How to Raise Tolerant, Inclusive Kids

Here are some ways you can teach your children to appreciate differences in a diverse world.

According to koodakpress، Kids aren’t born to hate. Intolerance is learned. And in the same way, kids can be taught to be sensitive, understanding, empathetic and tolerant. Although it’s certainly never too late to begin, the sooner we start, the better chance we have of preventing intolerant attitudes from taking hold of our children’s minds and hearts. After all, if our kids are to have any chance of living harmoniously in our multiethnic, global 21st century, it is critical that we raise them to be tolerant, kind and inclusive.

Here are some ways to do just that:

Confront your prejudices. The first step to nurturing tolerance is to examine your own biases. Chances are that you are communicating those attitudes and might not even know you are tainting your kids’ views. Reflect on your upbringing and your own parents’ prejudices. Might any biases remain with you today that you are projecting to your child? Make a conscious attempt to temper those biases so that they don’t prejudice your child.

Model tolerance. Traits such as tolerance and compassion are caught as well as taught, and that’s exactly why we need to practice what we preach. Convey to your child how strongly you believe that all people – regardless of race, gender, religion, age, ability, sexual orientation, economic background, appearance or culture – should be treated with respect and dignity.

Broaden horizonsEncourage your child to have contact with individuals and make friends of different races, cultures, ages, genders, abilities and beliefs. We’re more likely to empathize with those who are like us: our gender, age, income or race, for example. But stepping outside our comfort zones and mingling with and befriending people who are different from us builds tolerance and conveys to our kids that they should expand their own social horizons.

Look for commonalities, too. We are more likely to empathize with those who are “like us.” This doesn’t mean overlooking differences. Rather, when your child points out how another child is different from them, it’s about also showing them things they have in common. Like if your child notices that another kid looks different or has beliefs that your child doesn’t share, take the time to discuss similarities as well, such as that they like the same subjects in school.

Talk about race and exclusion. Kids are naturally curious, so you should expect questions about differences, but how you respond can create or prevent stereotypes from forming. Answer questions simply and honestly though some may seem embarrassing or even taboo. Suppose your child says, “Sally is a girl and shouldn’t play football!” You might say, “Girls can play the same sports boys do. Sally likes to play football, so she should play it.” Or perhaps your child asks why the color of other kids’ skin is different from hers. You could explain that “skin comes in lots of different colors just like eyes come in different colors.”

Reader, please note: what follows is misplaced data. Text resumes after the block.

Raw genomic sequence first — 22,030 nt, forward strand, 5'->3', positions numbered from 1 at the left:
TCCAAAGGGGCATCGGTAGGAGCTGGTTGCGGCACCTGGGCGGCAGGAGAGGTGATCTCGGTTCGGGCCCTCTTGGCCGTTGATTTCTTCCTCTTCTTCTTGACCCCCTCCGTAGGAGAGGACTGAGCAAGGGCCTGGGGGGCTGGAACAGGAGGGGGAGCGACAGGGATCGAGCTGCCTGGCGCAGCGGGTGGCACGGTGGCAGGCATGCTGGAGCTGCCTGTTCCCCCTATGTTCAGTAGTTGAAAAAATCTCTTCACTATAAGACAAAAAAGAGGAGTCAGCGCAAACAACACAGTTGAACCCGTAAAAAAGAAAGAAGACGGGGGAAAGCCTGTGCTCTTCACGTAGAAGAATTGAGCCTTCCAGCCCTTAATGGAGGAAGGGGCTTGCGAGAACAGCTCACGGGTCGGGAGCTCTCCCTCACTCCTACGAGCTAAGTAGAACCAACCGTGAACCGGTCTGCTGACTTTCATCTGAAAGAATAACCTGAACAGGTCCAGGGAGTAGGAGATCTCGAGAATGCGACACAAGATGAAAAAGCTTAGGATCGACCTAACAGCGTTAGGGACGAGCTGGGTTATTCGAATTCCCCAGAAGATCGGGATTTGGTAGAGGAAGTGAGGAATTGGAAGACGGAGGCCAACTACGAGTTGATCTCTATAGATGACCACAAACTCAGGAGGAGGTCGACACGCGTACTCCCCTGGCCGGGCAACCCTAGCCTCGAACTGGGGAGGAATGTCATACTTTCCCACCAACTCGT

Expose your child to diverse experiences and ideas. Inexperience, especially if combined with incomplete information, can lead children to have fears or insecurities about others and develop stereotypes. To help your child respect different perspectives, expose her to toys, dolls, food, music, customs, videos and games from an early age that represent a wide range of multicultural groups. Encourage your child to participate in social and community activities or to visit museums which promote cross-cultural programs, diversity, resistance to hate groups and other actions that nurture tolerance.

Studies show that only a small percent of children’s books feature people of color. So expose your kids to literature that features positive images of various cultures and help them recognize that even though people look different on the outside, we’re all the same on the inside. For younger kids, check out “Same, Same But Different” by Jenny Sue Kostecki-Shaw (India); “How My Family Came to Be: Daddy, Papa and Me” by Andrew Aldrich, about the author’s experience as an African-American child adopted by white, gay couple; “The Girl Who Loved Wild Horses,” by Paul Goble (Native American). Older kids, check out, “Children of the River,” by Linda Crew (Cambodia); “Dear Mrs. Parks,” by Rosa Parks; and “The Invisible Thread” by Yoshiko Uchida (Japan).

Refuse to allow discriminatory comments. When you hear prejudicial comments, verbalize your displeasure. Such stereotypes can address gender, race, age, lifestyles, beliefs, appearance, abilities, religion and culture and are always sweeping generalities that can become entrenched beliefs. Your child needs to hear your discomfort so that she knows your values: “That’s disrespectful and I won’t listen to disrespect” or “That’s a biased comment, and I don’t want to hear it.” It also models a response kids can imitate if prejudicial comments are made in their presence.

Teach kids how to be inclusive. If we want our kids to include others, we need teach them how. Show your child how to meet new people. Model how to introduce yourself and invite an acquaintance to sit with you. Let your child see how you start conversations and encourage others. Then help your child practice those skills at home so he can use them in the real world.

Stress empathy and talk about exclusion. Talk to your child about the effects of deliberately excluding someone because they are different. “How would you feel? How do you think she feels? What could you do to make her feel better?” Role play with your child what to do or say if your child sees it happen. “Suppose a new student comes to school who is of a different ethnic group than your friends. You want to get to know him better, but your friends don’t want to include him because he looks different. What will you do? What should you do?”

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